Russia has been up in arms for months about the U.S. trial of Russian citizen Maria Butina on conspiracy charges. Now, the Russian government might have found a way to get even.
U.S. citizen Paul Whelan was arrested in Moscow last week, ostensibly on his way to attend a wedding. Russian media says Whelan was caught trying to obtain classified information about Russian agents.
It's not clear just how credible Moscow's claims are. But Whelan's arrest came in the same month Butina pleaded guilty to conspiracy against the U.S. — which raises the prospect that Moscow might be looking to cut a deal.
Richard Weitz, the Director of the Center for Political-Military Analysis at the Hudson Institute, told Newsy: "It looks to me like they just want to make a swap. I don't think the espionage charges hold much water, but from the Russian point of view they claim that Butina wasn't a spy either. So you would just make a simple exchange as we've done in the past."
Whelan was active on Russian social media site VKontakte, and he had built up friendships with several Russian individuals before his arrest.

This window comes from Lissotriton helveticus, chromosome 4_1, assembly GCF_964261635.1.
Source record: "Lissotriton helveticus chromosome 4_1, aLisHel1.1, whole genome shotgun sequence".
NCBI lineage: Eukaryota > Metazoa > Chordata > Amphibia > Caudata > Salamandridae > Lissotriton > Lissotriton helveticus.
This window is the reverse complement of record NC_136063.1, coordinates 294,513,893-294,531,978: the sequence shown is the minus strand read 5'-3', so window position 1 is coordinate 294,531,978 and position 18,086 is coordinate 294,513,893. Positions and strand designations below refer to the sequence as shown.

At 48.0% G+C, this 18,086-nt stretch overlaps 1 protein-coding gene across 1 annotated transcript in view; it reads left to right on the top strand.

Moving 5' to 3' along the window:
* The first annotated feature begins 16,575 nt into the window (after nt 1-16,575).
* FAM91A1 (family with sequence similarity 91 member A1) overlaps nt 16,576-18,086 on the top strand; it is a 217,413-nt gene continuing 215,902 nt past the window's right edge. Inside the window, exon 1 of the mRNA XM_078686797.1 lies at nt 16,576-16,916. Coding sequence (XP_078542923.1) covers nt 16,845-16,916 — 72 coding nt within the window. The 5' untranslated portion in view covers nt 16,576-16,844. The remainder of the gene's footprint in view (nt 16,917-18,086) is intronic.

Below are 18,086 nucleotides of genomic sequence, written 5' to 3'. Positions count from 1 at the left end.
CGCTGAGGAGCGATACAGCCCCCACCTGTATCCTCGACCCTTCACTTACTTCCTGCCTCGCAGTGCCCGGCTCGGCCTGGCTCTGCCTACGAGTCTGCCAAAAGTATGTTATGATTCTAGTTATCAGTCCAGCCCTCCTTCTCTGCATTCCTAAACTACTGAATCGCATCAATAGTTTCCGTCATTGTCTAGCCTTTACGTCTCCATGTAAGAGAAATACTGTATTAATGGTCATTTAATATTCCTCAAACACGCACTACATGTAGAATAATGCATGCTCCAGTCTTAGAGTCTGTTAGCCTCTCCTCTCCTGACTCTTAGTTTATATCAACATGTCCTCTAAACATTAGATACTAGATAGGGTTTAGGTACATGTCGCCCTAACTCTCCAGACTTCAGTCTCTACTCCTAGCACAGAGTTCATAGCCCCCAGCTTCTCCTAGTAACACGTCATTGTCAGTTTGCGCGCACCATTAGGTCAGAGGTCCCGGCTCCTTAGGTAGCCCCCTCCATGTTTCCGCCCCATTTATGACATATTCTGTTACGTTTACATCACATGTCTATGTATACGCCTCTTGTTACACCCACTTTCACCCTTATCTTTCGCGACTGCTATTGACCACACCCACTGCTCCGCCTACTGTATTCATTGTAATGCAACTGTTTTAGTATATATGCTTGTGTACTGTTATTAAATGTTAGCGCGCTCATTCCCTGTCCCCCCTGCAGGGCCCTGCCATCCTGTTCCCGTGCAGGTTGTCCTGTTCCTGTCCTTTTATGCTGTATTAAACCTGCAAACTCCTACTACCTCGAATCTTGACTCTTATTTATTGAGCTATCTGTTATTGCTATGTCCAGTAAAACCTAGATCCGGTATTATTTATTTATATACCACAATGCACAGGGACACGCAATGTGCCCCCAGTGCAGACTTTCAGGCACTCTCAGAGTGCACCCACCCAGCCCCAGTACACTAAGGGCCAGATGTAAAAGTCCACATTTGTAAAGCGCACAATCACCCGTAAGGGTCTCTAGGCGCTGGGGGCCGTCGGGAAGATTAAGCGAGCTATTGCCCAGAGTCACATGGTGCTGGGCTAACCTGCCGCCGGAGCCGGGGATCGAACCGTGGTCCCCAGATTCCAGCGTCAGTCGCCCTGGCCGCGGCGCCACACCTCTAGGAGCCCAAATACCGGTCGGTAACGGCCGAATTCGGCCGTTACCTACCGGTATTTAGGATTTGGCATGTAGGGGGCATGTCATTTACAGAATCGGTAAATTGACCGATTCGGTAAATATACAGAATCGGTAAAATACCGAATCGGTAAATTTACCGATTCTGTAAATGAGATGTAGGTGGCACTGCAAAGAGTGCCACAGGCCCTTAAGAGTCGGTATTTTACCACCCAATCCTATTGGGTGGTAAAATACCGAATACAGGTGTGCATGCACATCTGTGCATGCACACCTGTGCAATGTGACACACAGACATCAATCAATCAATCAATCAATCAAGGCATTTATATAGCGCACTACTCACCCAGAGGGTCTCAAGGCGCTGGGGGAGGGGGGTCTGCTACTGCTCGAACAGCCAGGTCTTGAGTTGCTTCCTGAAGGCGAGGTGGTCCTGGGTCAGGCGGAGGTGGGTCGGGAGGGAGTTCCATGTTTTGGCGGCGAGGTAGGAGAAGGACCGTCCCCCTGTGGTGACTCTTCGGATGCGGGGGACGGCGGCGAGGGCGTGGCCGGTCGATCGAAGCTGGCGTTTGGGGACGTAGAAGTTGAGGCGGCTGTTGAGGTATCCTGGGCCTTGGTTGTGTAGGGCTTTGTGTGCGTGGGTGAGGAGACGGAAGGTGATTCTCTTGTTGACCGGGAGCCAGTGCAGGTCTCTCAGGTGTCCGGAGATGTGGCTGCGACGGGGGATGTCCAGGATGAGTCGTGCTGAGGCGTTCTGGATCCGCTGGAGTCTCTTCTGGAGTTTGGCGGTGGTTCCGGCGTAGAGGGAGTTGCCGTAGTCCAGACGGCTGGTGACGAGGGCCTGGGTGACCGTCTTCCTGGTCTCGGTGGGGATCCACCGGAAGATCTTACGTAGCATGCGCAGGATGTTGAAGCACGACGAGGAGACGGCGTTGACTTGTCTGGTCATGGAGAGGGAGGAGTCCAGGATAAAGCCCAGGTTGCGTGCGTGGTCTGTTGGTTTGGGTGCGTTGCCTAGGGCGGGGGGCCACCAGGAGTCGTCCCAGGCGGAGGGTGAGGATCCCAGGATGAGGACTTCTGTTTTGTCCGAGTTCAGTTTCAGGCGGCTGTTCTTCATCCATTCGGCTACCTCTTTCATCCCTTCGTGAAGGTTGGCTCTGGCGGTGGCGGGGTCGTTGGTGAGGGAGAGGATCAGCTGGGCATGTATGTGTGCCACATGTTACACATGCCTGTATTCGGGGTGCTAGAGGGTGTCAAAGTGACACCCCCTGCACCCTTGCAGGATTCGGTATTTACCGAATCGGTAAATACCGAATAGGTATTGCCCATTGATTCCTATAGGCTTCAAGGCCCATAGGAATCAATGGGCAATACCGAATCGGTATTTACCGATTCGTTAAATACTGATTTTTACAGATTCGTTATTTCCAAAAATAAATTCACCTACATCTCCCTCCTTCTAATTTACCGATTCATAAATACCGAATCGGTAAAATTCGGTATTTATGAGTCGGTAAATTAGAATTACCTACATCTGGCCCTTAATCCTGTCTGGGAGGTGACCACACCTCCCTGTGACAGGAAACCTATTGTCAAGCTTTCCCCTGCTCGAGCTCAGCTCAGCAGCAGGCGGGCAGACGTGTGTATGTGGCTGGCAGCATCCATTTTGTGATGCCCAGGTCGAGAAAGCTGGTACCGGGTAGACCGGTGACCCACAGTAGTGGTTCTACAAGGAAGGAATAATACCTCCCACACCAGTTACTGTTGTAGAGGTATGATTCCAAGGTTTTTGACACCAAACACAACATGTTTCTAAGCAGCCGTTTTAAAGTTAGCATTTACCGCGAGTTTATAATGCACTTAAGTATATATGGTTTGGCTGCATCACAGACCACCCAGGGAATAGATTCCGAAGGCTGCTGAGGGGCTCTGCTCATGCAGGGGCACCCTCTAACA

That's superficially similar to what Butina was doing in the U.S. — though she's admitted in a guilty plea that she was working to infiltrate political circles on behalf of the Russian government.
Butina's plea will minimize the jail time she will serve, and she's likely to be deported once her sentence is complete. Whelan's arrest might send a signal to U.S. about pursuing similar prosecutions in the future.
Weitz told Newsy, "They want to make let us know that if if this happens again, then that means are going to grab or potentially grab some American and retaliation and that will they help deter the U.S. from doing this."
This video includes reporting from Newsy affiliate CNN.